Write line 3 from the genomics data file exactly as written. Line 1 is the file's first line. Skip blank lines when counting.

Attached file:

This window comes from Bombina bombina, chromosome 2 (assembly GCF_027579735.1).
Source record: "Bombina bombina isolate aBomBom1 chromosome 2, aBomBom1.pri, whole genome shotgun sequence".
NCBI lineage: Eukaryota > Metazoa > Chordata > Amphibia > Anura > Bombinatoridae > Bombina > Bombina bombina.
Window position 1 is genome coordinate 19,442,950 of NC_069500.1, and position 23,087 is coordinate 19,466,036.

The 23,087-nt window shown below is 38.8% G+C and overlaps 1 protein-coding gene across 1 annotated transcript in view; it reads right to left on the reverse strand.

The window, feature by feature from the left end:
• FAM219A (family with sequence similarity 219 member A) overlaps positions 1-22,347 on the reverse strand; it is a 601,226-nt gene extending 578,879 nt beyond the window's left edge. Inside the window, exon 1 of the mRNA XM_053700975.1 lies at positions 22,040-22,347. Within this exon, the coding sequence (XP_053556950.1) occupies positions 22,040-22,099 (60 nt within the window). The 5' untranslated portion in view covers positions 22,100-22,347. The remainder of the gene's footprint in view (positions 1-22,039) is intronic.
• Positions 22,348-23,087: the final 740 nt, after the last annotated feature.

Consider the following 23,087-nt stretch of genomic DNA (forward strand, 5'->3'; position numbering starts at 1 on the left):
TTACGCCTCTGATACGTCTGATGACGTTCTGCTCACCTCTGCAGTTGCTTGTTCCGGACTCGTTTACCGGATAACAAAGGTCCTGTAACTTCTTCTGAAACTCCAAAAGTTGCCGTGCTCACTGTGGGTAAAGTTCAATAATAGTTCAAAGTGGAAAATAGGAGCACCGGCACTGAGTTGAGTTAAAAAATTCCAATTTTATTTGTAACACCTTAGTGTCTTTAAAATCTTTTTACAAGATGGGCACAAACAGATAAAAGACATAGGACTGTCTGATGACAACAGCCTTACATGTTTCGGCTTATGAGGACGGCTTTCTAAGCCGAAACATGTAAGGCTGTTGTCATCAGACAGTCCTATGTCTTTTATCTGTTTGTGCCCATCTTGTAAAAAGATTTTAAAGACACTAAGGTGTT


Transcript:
NCBI lineage: Eukaryota > Metazoa > Chordata > Amphibia > Anura > Bombinatoridae > Bombina > Bombina bombina.